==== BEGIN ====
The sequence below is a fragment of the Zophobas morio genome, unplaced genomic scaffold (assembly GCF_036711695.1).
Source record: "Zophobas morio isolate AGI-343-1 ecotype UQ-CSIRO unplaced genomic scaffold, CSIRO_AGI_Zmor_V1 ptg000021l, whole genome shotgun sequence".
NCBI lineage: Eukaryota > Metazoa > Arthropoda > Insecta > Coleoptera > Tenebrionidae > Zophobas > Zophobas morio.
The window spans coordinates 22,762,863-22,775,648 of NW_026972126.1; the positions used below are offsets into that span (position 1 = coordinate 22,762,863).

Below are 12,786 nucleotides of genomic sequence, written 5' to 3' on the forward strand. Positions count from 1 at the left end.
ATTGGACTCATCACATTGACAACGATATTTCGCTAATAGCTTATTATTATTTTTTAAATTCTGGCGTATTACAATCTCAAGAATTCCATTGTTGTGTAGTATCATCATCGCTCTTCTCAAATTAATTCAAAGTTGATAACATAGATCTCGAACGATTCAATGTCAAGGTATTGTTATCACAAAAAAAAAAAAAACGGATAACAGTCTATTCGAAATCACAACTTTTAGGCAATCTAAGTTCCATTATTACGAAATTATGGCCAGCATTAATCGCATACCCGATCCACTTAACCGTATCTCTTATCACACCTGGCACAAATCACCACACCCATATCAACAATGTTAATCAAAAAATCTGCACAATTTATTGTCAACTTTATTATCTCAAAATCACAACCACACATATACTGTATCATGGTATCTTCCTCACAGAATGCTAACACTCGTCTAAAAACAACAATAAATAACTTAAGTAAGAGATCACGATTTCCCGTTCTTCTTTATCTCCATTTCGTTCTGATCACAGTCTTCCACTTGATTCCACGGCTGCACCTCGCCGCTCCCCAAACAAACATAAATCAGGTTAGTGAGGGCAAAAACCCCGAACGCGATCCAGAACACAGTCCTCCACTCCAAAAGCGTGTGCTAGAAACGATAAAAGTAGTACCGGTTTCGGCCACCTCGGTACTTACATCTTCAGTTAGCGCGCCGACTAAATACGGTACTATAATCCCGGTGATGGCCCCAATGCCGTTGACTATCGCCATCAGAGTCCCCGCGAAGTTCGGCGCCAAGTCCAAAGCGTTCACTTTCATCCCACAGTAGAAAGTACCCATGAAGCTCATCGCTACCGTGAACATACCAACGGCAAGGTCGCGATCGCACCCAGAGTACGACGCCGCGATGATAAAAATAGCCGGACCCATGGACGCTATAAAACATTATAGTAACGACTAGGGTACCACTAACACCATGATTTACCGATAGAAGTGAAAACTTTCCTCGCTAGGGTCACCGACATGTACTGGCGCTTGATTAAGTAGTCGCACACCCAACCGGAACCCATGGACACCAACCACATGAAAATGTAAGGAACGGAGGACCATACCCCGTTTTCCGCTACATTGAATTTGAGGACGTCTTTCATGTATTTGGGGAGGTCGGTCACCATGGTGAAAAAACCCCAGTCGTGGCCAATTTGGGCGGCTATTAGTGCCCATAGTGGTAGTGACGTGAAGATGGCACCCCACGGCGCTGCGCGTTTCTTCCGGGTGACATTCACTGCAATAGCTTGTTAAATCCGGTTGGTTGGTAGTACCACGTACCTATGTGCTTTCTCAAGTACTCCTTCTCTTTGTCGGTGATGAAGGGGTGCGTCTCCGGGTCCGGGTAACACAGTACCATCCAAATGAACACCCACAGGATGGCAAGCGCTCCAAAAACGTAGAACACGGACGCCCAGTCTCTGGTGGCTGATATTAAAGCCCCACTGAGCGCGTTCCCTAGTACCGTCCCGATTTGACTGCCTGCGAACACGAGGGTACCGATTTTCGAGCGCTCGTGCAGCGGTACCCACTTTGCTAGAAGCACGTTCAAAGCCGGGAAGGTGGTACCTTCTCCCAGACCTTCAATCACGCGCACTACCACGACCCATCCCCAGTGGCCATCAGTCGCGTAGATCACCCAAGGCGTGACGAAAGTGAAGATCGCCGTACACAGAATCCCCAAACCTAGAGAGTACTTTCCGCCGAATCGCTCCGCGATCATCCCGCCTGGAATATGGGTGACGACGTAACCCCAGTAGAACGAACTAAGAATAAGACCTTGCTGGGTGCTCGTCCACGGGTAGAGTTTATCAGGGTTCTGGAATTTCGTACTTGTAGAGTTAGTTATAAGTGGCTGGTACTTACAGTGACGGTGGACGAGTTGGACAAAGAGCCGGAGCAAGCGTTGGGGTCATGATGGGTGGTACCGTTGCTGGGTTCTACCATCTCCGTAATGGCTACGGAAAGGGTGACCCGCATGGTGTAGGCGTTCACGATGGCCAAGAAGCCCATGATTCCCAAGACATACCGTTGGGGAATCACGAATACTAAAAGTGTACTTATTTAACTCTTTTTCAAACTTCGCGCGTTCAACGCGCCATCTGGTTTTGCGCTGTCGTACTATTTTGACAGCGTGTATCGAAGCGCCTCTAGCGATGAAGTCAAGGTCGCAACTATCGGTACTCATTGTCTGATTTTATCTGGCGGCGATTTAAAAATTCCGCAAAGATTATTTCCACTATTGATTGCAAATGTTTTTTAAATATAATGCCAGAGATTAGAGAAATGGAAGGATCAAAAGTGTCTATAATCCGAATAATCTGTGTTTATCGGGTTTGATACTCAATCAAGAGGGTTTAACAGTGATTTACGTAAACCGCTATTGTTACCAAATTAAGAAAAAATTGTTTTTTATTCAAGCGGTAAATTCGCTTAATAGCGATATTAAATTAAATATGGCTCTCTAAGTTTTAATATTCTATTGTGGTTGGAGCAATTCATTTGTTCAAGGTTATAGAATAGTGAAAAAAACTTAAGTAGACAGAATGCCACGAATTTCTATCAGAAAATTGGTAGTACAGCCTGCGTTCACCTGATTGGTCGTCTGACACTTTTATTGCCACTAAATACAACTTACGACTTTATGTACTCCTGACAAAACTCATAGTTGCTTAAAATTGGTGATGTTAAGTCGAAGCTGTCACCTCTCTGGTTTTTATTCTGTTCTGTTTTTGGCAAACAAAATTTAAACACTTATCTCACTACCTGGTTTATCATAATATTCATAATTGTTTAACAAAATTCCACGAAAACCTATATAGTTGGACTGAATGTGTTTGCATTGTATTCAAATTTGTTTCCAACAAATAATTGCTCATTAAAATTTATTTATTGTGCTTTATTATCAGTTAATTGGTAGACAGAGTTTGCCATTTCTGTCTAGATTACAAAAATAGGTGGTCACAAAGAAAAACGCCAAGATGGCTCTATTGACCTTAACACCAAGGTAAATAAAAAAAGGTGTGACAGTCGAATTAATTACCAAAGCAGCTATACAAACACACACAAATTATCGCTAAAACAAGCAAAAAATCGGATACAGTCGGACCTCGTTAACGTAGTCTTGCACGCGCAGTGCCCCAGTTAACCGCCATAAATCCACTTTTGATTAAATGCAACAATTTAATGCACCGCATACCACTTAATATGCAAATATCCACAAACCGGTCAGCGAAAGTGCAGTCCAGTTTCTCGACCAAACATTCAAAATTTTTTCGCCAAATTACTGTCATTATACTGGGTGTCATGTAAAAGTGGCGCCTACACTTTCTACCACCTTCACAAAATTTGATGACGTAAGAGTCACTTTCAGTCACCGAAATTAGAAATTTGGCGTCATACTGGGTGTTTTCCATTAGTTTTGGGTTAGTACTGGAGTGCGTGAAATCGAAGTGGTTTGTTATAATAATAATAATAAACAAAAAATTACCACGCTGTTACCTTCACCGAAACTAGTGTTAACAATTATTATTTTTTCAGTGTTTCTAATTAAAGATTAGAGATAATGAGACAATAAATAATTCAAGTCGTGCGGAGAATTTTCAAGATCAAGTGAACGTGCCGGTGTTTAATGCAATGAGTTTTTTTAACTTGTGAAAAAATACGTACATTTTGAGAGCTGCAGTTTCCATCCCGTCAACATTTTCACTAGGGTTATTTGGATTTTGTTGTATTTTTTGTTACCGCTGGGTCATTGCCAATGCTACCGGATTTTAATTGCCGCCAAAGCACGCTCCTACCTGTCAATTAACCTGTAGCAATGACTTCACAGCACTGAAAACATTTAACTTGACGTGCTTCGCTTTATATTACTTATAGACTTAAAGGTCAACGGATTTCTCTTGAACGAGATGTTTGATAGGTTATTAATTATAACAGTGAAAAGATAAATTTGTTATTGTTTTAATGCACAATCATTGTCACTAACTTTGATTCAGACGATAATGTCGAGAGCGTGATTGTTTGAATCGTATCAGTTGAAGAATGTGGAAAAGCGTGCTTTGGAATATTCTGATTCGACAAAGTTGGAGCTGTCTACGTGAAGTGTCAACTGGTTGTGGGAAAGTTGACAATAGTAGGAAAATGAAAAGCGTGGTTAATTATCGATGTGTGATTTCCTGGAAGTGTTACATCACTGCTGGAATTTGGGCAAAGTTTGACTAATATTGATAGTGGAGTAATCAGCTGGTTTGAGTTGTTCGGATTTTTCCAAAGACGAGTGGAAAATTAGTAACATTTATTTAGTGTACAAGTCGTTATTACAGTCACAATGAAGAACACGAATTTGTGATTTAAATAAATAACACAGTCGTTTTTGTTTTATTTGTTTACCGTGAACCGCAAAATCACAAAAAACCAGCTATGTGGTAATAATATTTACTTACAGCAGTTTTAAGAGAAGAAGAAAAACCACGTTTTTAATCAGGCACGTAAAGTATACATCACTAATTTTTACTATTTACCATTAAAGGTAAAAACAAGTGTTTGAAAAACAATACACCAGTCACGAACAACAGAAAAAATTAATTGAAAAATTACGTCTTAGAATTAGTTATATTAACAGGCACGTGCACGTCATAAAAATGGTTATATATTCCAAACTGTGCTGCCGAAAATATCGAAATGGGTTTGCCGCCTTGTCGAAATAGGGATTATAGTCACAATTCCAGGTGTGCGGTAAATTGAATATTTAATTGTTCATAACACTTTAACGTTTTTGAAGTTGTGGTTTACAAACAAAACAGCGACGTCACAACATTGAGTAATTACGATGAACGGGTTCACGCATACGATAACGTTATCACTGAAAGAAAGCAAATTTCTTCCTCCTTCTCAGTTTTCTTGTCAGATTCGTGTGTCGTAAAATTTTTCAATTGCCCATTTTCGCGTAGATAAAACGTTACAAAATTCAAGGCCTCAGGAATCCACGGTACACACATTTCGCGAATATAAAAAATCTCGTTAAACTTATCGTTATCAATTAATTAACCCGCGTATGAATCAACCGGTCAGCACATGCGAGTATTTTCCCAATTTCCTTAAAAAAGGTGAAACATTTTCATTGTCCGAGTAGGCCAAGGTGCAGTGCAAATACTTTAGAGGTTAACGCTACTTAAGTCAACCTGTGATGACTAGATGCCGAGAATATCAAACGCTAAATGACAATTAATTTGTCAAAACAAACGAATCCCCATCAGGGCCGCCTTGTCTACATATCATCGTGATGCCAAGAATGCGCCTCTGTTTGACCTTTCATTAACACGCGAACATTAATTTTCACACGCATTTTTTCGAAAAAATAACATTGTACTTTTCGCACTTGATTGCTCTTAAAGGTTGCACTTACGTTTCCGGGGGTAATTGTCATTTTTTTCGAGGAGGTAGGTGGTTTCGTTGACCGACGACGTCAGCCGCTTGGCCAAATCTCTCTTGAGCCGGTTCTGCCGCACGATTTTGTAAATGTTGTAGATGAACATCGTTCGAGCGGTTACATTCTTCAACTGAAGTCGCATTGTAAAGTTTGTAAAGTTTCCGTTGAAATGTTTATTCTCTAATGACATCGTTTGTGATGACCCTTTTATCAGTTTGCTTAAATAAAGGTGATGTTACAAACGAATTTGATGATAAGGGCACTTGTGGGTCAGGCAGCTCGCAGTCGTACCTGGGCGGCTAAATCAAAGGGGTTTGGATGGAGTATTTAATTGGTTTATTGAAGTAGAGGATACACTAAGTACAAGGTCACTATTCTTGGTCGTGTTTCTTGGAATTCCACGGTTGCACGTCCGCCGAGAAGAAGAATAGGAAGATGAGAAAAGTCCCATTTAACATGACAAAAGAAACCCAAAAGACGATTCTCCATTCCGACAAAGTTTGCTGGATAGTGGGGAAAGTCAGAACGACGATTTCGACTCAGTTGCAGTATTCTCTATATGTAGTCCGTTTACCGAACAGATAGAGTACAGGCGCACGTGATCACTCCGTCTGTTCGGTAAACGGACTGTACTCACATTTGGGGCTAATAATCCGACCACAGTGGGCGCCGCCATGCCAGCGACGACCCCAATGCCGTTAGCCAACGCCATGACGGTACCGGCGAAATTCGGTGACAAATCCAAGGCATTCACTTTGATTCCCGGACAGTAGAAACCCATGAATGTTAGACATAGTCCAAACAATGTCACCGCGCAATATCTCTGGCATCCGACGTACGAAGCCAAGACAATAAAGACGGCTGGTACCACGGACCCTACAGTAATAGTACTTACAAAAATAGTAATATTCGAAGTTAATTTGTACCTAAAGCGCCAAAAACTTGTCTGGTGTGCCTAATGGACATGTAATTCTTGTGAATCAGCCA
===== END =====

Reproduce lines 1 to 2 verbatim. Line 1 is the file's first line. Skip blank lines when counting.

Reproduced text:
The sequence below is a fragment of the Zophobas morio genome, unplaced genomic scaffold (assembly GCF_036711695.1).
Source record: "Zophobas morio isolate AGI-343-1 ecotype UQ-CSIRO unplaced genomic scaffold, CSIRO_AGI_Zmor_V1 ptg000021l, whole genome shotgun sequence".